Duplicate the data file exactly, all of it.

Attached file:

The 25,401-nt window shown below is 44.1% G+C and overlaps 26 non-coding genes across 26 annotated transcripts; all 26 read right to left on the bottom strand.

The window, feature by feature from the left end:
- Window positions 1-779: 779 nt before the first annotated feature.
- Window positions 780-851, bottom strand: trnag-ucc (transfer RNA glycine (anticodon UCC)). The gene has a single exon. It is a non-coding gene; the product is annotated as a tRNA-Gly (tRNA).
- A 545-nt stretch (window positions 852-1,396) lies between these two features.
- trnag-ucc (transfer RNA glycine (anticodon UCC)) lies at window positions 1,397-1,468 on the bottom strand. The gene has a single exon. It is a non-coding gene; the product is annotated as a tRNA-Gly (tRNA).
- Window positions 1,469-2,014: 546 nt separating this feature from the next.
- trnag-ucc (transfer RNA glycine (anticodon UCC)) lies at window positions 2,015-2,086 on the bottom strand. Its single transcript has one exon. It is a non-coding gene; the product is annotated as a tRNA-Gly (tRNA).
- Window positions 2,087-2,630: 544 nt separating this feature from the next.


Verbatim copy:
The 25,401-nt window shown below is 44.1% G+C and overlaps 26 non-coding genes across 26 annotated transcripts; all 26 read right to left on the bottom strand.

The window, feature by feature from the left end:
- Window positions 1-779: 779 nt before the first annotated feature.
- Window positions 780-851, bottom strand: trnag-ucc (transfer RNA glycine (anticodon UCC)). The gene has a single exon. It is a non-coding gene; the product is annotated as a tRNA-Gly (tRNA).
- A 545-nt stretch (window positions 852-1,396) lies between these two features.
- trnag-ucc (transfer RNA glycine (anticodon UCC)) lies at window positions 1,397-1,468 on the bottom strand. The gene has a single exon. It is a non-coding gene; the product is annotated as a tRNA-Gly (tRNA).
- Window positions 1,469-2,014: 546 nt separating this feature from the next.
- trnag-ucc (transfer RNA glycine (anticodon UCC)) lies at window positions 2,015-2,086 on the bottom strand. Its single transcript has one exon. It is a non-coding gene; the product is annotated as a tRNA-Gly (tRNA).
- Window positions 2,087-2,630: 544 nt separating this feature from the next.